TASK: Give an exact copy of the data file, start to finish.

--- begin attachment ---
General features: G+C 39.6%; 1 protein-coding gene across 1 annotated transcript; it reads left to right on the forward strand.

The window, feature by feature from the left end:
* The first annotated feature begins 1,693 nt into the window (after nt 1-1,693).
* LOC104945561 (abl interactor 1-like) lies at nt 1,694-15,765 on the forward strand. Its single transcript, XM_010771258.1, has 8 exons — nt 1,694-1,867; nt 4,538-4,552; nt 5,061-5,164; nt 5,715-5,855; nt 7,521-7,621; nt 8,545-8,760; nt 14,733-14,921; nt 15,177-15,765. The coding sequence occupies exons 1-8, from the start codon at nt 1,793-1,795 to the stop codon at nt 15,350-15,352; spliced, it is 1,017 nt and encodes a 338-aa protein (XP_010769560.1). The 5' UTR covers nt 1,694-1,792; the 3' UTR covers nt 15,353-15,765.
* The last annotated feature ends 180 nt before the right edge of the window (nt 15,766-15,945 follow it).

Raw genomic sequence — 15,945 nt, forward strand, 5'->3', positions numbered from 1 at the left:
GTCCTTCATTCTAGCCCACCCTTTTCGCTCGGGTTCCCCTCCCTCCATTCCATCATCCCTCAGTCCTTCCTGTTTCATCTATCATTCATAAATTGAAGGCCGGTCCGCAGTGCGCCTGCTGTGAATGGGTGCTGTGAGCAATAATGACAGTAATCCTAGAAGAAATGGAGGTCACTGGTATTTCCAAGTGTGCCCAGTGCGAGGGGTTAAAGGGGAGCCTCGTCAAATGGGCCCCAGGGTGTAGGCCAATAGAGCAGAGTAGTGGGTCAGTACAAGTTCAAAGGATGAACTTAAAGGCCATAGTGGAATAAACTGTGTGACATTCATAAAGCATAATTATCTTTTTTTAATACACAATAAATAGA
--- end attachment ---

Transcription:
General features: G+C 39.6%; 1 protein-coding gene across 1 annotated transcript; it reads left to right on the forward strand.

The window, feature by feature from the left end:
* The first annotated feature begins 1,693 nt into the window (after nt 1-1,693).
* LOC104945561 (abl interactor 1-like) lies at nt 1,694-15,765 on the forward strand. Its single transcript, XM_010771258.1, has 8 exons — nt 1,694-1,867; nt 4,538-4,552; nt 5,061-5,164; nt 5,715-5,855; nt 7,521-7,621; nt 8,545-8,760; nt 14,733-14,921; nt 15,177-15,765. The coding sequence occupies exons 1-8, from the start codon at nt 1,793-1,795 to the stop codon at nt 15,350-15,352; spliced, it is 1,017 nt and encodes a 338-aa protein (XP_010769560.1). The 5' UTR covers nt 1,694-1,792; the 3' UTR covers nt 15,353-15,765.
* The last annotated feature ends 180 nt before the right edge of the window (nt 15,766-15,945 follow it).

Raw genomic sequence — 15,945 nt, forward strand, 5'->3', positions numbered from 1 at the left:
GTCCTTCATTCTAGCCCACCCTTTTCGCTCGGGTTCCCCTCCCTCCATTCCATCATCCCTCAGTCCTTCCTGTTTCATCTATCATTCATAAATTGAAGGCCGGTCCGCAGTGCGCCTGCTGTGAATGGGTGCTGTGAGCAATAATGACAGTAATCCTAGAAGAAATGGAGGTCACTGGTATTTCCAAGTGTGCCCAGTGCGAGGGGTTAAAGGGGAGCCTCGTCAAATGGGCCCCAGGGTGTAGGCCAATAGAGCAGAGTAGTGGGTCAGTACAAGTTCAAAGGATGAACTTAAAGGCCATAGTGGAATAAACTGTGTGACATTCATAAAGCATAATTATCTTTTTTTAATACACAATAAATAGA